There is an often cited estimate that only 1 in 1000 sea turtles that hatch and make it to the ocean will survive to adulthood. With odds like that one can sometimes feel like the work is futile and has little impact. As Olivia points out in her blog this week – it just takes is one brush with success to remind us that every individual counts.
Upon arriving to Osa to start my position as a Research Field Assistant (RFA), I was so excited to start a new life that involved working in my field of study and a new place to call home. To say each category has surpassed my expectations within the time I have been here would be only an understatement.
Coming from Canada, life in Costa Rica was going to be a massive change for me, however one that I was going to greet with open arms. I had my final exam for my Biology Degree at the end of April, and not two days later I was on a plane headed for my new life abroad. I finished University knowing I wanted to enter the field of conservation straight away, and am willingly missing my own graduation to do so.
Ever since I arrived for my first day on the job, I have been working and learning collectively with my fellow Research Field Assistant and Program Coordinator Manuel Sanchez Mendoza. Beach patrols are done everyday, at morning or at night, and our job as Sea Turtle RFAs involves monitoring the beach for sea turtle nesting activity. Our job is to record data on turtle observations from both our beaches, Playa Piro and Playa Pejeperro. On my second day and first patrol on our longer beach Pejeperro, Manuel and I found a group of green turtle hatchlings and I was ultimately able to help them reach the ocean.
I’ve come to realize that as unpredictable as the nesting turtles are, their hatchlings are just as much so. Only last week, I was taking a walk along Pejeperro in the mid-afternoon and felt something brush against my foot. Looking down, I watched an Olive Ridley hatchling crawl along the top of my foot and shuffle as quickly as it could to the ocean – asymmetrically of course. Looking up along the sloping sand, I saw many siblings following behind. That afternoon, I was able to help around thirty hatchlings reach the ocean and avoid the majority of the scorching sun. After spending most of my time trying to save predated nests and rescue as many eggs as possible, it was incredibly rewarding to see what exactly I’ve dedicated my work here towards with the oddest timing.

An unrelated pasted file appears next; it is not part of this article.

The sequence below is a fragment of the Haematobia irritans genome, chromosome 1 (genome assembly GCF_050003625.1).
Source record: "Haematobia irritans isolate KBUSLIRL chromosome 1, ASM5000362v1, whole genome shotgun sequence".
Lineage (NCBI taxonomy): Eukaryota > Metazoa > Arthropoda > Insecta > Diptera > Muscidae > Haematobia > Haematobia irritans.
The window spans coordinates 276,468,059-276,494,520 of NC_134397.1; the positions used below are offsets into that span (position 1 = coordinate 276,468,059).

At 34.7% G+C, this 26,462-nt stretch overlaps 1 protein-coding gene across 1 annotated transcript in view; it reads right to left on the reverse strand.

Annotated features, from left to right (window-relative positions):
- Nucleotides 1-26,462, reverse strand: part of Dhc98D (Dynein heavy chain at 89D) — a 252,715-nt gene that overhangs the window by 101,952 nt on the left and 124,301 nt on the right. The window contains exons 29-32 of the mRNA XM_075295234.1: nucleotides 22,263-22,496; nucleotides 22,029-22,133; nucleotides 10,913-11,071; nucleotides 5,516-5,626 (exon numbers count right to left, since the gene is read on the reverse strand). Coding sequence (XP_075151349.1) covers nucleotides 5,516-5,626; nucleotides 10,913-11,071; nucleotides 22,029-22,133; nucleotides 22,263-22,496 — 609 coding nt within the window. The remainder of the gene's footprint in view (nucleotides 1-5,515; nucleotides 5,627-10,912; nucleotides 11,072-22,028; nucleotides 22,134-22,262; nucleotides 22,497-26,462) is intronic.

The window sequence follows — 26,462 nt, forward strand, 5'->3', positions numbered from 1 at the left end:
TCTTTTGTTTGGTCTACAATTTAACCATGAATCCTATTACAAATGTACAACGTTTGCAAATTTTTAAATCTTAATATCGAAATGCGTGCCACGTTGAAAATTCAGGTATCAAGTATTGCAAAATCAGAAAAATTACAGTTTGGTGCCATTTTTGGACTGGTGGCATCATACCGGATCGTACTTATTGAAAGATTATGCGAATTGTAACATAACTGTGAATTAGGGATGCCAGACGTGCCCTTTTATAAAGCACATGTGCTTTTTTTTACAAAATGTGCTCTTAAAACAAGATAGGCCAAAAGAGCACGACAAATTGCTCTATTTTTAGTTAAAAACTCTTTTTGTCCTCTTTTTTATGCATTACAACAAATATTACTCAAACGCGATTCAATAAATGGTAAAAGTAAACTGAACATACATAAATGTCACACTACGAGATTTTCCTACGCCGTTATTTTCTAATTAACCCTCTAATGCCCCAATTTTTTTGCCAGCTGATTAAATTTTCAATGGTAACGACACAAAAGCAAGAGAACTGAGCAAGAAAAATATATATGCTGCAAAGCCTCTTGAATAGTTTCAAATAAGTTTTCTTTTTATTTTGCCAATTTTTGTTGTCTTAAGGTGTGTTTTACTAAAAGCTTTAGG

We just finished building our sea turtle hatchery where we relocate nests in danger of being washed away by the river or of predation. The eggs from these nests are placed carefully in our nursery to ensure safety and healthy growth. Once the babies are ready to leave, we will release them early in the morning to avoid the day’s heat and many predators. This week we have been working diligently to finish the construction and hopefully in a couple days we shall be placing our first nest in the hatchery. The nursery has had major success over the past two years with over 20,000 baby turtles released last year, and I cannot wait to see how many hatchlings we will have this year.
Entering the field of conservation, especially sea turtle conservation, I knew the difficulty of working against so many factors and having such little chance of rewarding results in the short term. I spent some time questioning how much of a difference one person can make in conservation with so many oppositions. All of that changed though, and all it took was one baby turtle crawling over my foot!
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